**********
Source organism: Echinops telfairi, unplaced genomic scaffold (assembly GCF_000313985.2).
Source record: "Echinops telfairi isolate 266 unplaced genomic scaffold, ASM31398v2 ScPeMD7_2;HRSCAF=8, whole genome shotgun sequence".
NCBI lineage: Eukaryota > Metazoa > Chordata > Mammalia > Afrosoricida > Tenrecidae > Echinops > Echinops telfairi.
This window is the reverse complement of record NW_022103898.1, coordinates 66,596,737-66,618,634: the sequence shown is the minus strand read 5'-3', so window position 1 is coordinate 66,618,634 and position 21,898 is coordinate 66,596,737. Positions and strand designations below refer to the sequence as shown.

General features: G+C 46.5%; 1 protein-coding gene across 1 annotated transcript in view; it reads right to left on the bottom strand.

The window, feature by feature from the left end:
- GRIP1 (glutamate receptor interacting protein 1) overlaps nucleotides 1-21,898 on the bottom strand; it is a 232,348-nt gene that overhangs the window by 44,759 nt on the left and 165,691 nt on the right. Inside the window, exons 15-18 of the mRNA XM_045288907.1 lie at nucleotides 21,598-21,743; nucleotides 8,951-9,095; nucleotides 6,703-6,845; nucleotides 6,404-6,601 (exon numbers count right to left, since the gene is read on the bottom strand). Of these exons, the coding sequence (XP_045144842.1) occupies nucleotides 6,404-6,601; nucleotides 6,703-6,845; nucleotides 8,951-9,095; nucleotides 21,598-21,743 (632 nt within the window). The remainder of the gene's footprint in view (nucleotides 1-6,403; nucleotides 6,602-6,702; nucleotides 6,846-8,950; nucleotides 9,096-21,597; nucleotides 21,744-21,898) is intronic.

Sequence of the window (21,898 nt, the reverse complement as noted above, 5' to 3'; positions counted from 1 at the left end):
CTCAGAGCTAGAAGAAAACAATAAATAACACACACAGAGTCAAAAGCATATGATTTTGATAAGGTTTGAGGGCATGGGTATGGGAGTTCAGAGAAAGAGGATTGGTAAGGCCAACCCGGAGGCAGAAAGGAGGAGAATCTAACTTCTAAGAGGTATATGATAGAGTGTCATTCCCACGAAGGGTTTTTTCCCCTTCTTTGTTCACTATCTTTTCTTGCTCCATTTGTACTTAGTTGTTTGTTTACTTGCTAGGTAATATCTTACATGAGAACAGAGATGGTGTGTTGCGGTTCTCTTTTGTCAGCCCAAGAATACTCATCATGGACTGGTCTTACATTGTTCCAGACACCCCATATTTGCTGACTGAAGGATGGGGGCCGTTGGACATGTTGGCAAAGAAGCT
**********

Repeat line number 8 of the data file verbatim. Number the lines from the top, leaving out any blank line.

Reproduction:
Sequence of the window (21,898 nt, the reverse complement as noted above, 5' to 3'; positions counted from 1 at the left end):